Louise Gray at the Telegraph (U.K.) clears it all up for us:
Professor Ian Plimer, a geologist from Adelaide University, argues that a recent rise in temperature around the world is caused by solar cycles and other "extra terrestrial" forces.
Extra terrestrial? That sounds like fun. But it turns out Professor Plimer has a specific villain in mind here and it’s not extra-terrestrial:
"We cannot stop carbon emissions because most of them come from volcanoes," he said. "It is a normal element cycled around in the earth and my science, which is looking back in time, is saying we have had a planet that has been a green, warm wet planet 80 per cent of the time. We have had huge climate change in the past and to think the very slight variations we measure today are the result of our life - we really have to put ice blocks in our drinks."
Whew! Good to know. Hey, wait – volcanoes? They’ve been around for a pretty long time – we’ve seen them in pictures with dinosaurs – so surely they’ve been doing volcano-like things over the epochs. We took a look over at the U.S. Geological Survey. Here’s what it says about volcanoes and gaseous emissions:
Scientists have calculated that volcanoes emit between about 130-230 million tonnes (145-255 million tons) of CO2 into the atmosphere every year (Gerlach, 1999, 1991). This estimate includes both subaerial and submarine volcanoes, about in equal amounts. Emissions of CO2 by human activities, including fossil fuel burning, cement production, and gas flaring, amount to about 27 billion tonnes per year (30 billion tons) [ ( Marland, et al., 2006).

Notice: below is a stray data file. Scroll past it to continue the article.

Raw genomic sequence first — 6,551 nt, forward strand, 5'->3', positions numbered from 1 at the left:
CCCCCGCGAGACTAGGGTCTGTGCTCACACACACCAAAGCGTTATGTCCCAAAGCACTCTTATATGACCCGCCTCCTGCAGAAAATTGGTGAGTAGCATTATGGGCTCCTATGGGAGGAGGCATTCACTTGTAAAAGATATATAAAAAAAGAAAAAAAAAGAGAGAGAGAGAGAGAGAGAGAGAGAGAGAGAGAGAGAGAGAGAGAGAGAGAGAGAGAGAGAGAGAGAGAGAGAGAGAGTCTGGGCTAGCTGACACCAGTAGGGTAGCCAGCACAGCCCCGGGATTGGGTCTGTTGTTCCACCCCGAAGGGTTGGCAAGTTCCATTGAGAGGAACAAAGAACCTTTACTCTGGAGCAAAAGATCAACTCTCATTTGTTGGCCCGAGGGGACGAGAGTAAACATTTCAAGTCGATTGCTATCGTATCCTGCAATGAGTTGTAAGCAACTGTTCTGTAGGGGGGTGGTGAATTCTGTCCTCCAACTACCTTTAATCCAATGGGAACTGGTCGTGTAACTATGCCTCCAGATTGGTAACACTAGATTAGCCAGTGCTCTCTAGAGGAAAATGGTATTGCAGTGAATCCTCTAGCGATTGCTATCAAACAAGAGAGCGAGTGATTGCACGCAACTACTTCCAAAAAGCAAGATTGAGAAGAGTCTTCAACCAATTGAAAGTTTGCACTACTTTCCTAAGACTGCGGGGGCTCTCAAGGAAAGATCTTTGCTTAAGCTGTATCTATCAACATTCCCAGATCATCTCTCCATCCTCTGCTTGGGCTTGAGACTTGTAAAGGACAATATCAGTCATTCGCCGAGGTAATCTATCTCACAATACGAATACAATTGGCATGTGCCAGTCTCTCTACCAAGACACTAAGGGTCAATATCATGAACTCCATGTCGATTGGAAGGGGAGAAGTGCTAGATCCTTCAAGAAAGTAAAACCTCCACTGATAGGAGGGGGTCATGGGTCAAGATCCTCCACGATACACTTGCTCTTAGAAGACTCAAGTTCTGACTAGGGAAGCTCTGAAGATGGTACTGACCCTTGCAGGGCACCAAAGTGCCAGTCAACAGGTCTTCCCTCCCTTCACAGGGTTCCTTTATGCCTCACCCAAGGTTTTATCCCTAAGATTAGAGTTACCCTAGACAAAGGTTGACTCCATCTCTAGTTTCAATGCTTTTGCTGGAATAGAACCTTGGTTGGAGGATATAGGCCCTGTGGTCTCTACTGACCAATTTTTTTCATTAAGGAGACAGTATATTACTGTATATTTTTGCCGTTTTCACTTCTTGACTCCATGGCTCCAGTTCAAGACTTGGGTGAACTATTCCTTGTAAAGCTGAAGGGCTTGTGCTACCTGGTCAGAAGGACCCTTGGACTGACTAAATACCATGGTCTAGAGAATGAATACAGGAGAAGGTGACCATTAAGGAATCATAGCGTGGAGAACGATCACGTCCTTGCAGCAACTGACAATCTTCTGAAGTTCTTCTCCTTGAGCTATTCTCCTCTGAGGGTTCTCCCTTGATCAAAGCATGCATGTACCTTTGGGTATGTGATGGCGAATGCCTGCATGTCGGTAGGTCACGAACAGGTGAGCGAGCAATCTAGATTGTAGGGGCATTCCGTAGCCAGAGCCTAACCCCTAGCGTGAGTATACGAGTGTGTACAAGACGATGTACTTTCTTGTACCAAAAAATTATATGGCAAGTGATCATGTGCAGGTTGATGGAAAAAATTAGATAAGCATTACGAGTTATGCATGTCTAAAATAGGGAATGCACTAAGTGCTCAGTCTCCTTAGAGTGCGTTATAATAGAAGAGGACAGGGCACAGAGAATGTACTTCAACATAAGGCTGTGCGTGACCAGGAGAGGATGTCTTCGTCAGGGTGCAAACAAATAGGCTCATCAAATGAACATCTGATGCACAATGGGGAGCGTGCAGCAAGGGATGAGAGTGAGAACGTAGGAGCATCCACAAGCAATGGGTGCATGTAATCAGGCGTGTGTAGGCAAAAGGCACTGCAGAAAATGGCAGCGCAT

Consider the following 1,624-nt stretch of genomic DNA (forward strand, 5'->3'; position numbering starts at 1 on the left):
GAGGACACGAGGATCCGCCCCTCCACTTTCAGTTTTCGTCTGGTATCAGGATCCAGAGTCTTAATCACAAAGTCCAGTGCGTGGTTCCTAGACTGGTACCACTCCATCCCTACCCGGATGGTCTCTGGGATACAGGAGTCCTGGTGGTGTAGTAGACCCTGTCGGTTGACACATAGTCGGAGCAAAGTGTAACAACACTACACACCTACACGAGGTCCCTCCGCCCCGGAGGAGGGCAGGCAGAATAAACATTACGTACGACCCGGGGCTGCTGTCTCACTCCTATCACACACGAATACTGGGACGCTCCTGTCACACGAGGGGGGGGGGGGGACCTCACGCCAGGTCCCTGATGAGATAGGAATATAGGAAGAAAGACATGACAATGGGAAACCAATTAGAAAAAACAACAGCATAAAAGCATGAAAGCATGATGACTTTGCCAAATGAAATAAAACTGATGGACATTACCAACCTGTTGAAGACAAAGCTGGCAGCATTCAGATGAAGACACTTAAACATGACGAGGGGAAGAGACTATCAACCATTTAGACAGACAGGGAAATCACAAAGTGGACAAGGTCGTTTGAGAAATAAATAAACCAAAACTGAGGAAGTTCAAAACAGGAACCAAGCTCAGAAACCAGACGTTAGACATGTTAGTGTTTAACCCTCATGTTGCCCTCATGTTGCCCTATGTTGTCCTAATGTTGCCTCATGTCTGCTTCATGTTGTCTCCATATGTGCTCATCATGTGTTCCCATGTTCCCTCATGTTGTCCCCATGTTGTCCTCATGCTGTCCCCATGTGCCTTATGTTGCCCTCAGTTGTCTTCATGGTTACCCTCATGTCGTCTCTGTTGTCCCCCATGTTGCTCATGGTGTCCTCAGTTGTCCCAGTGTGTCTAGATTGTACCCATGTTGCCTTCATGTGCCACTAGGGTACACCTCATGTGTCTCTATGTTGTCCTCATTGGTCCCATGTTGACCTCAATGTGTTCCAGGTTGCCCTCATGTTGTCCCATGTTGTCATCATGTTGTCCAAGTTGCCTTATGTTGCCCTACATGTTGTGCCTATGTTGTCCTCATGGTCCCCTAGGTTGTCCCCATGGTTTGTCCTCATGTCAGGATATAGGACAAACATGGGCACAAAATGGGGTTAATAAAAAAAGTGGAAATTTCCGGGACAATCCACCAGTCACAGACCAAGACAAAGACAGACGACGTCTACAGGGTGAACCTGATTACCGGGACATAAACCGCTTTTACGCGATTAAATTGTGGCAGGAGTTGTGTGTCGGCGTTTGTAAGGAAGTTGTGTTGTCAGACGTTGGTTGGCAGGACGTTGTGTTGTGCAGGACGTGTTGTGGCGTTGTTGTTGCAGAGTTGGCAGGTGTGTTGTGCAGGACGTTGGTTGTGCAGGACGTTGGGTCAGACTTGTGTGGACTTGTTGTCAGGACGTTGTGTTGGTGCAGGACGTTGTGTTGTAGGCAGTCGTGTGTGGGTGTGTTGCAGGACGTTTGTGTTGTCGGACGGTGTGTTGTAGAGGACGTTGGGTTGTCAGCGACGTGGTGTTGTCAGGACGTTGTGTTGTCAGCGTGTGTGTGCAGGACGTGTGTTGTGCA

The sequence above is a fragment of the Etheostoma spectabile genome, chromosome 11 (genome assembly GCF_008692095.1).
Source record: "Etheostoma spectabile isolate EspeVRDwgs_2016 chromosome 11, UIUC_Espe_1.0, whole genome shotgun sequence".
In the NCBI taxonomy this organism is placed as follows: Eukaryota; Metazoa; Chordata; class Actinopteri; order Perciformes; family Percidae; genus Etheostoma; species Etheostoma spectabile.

All right, so 255 million tons for volcanoes, 30 billion tons for human activity. In fairness, volcanoes also throw out SO2 – think acid raid – but in any event, Professor Plimes’ volcano theory seems to depend on people not visiting the USGS or their national equivalent. This is odd, since Professor Plimer, trained as a mineralogist, might be someone to make an interesting argument involving volcanoes.
In our reading, we found that Guardian writer George Monbiat has engaged Plimer’s climate change work for awhile, not usually to Plimer’s benefit. Start here for that and then search for Plimer for a lot more.
Now, we’re always reluctant to say that the Plimers of the world are 100% wrong and the Monbiats are 100% right. As say, Galileo showed, you can be a severe outlier – and right. But if the arguments on one side are notably fact-free, that’s a problem and throws credibility into doubt. It’s really a risk on either side of a debate, but this time, the burden of proof is on Ian Plimer.
Advice from personal experience: If you overdo the vinegar in your tabletop volcano, you’ll get to watch your mother turn into a living volcano – and not a notably benign one either.